Government, ACLU differ on wait time for asylum seekers

July 24, 2018 - 2:07 pm

SAN DIEGO (AP) — The Trump administration and the American Civil Liberties Union failed to agree on how much time parents should have to decide whether to seek asylum after they are reunited with their children who were separated at the U.S.-Mexico border, the Justice Department said Tuesday.

The administration proposed a four-day waiting period, three days shorter than the ACLU proposed, according to government filing in federal court.

The longer waiting period would increase costs and occupy limited beds, David Jennings, an official at U.S. Immigration and Customs Enforcement, said in a declaration filed with the court. It costs $319 a day to detain a family member, and there are about 2,500 to 2,700 beds nationwide to house families.

U.S. District Judge Dana Sabraw imposed a temporary halt last week on deporting reunified families after the ACLU requested the one-week waiting period, citing "persistent and increasing rumors ... that mass deportations may be carried out imminently and immediately upon reunification." The ACLU argued parents needed the time to discuss whether to seek asylum with their children, lawyers and advocates.

The two sides appeared close to an agreement on Monday when they jointly requested a 24-hour extension to iron out differences.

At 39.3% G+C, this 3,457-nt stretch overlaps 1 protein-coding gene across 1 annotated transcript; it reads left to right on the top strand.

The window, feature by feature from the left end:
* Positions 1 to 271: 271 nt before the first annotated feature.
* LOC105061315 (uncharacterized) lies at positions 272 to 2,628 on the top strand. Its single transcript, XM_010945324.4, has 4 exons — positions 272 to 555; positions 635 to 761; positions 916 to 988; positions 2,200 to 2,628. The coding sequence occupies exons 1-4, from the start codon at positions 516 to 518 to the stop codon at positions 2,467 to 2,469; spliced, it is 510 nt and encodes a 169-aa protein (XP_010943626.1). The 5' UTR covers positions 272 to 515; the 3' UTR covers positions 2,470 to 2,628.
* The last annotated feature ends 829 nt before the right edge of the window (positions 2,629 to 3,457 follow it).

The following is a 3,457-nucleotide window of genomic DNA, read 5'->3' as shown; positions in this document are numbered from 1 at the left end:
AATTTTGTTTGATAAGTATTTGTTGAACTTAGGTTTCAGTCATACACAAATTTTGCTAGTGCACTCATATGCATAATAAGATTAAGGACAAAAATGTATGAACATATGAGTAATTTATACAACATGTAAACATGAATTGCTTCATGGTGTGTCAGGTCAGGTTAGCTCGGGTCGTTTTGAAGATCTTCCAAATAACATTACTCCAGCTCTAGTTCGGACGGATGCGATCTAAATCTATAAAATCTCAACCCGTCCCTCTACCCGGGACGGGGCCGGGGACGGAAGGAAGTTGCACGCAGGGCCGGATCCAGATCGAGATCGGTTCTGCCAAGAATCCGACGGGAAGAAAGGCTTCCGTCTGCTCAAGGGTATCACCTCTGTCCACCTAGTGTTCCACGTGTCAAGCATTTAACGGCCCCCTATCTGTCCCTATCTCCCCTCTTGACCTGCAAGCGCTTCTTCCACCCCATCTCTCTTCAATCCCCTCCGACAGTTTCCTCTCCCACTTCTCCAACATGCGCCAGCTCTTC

Sabraw was scheduled to consider the dispute at his seventh hearing on the case this month on Tuesday. He will also review the status of efforts to reunify more than 2,500 ages 5 and older by a court-imposed deadline on Thursday. He imposed a July 10 deadline for dozens of children under 5.

On Monday, the administration said in a court filing that 463 parents may not be in the United States. It said those findings are based on case notes and are under review, signaling the number could change.

There have been 1,187 children reunified with their parents or "other appropriate discharges," which include guardians and sponsors, according to Monday's filing.

More than 1,600 parents were considered eligible for reunification, including 217 who have been released into the United States. About 900 more are considered "either not eligible, or not yet known to be eligible, for reunification."

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